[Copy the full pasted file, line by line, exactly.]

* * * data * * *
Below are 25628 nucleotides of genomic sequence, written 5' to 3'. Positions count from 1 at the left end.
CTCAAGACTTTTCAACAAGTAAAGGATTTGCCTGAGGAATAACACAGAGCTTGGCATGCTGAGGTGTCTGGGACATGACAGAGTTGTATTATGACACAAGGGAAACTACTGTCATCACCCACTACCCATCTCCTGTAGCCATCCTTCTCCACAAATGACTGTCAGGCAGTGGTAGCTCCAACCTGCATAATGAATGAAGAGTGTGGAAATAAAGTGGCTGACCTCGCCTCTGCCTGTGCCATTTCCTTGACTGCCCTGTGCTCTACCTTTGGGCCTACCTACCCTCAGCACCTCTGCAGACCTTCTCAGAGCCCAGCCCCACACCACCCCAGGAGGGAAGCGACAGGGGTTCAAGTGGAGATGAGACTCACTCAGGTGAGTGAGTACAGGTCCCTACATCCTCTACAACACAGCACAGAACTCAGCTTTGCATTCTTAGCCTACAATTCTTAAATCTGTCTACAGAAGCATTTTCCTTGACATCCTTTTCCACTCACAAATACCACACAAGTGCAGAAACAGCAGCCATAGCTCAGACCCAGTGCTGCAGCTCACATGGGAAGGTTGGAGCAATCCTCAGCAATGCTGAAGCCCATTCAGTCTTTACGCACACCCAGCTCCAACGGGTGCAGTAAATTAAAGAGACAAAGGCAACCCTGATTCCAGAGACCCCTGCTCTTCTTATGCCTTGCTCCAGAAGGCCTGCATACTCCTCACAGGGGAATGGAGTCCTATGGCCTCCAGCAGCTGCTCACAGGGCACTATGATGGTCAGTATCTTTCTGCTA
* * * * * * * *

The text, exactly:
Below are 25628 nucleotides of genomic sequence, written 5' to 3'. Positions count from 1 at the left end.
CTCAAGACTTTTCAACAAGTAAAGGATTTGCCTGAGGAATAACACAGAGCTTGGCATGCTGAGGTGTCTGGGACATGACAGAGTTGTATTATGACACAAGGGAAACTACTGTCATCACCCACTACCCATCTCCTGTAGCCATCCTTCTCCACAAATGACTGTCAGGCAGTGGTAGCTCCAACCTGCATAATGAATGAAGAGTGTGGAAATAAAGTGGCTGACCTCGCCTCTGCCTGTGCCATTTCCTTGACTGCCCTGTGCTCTACCTTTGGGCCTACCTACCCTCAGCACCTCTGCAGACCTTCTCAGAGCCCAGCCCCACACCACCCCAGGAGGGAAGCGACAGGGGTTCAAGTGGAGATGAGACTCACTCAGGTGAGTGAGTACAGGTCCCTACATCCTCTACAACACAGCACAGAACTCAGCTTTGCATTCTTAGCCTACAATTCTTAAATCTGTCTACAGAAGCATTTTCCTTGACATCCTTTTCCACTCACAAATACCACACAAGTGCAGAAACAGCAGCCATAGCTCAGACCCAGTGCTGCAGCTCACATGGGAAGGTTGGAGCAATCCTCAGCAATGCTGAAGCCCATTCAGTCTTTACGCACACCCAGCTCCAACGGGTGCAGTAAATTAAAGAGACAAAGGCAACCCTGATTCCAGAGACCCCTGCTCTTCTTATGCCTTGCTCCAGAAGGCCTGCATACTCCTCACAGGGGAATGGAGTCCTATGGCCTCCAGCAGCTGCTCACAGGGCACTATGATGGTCAGTATCTTTCTGCTA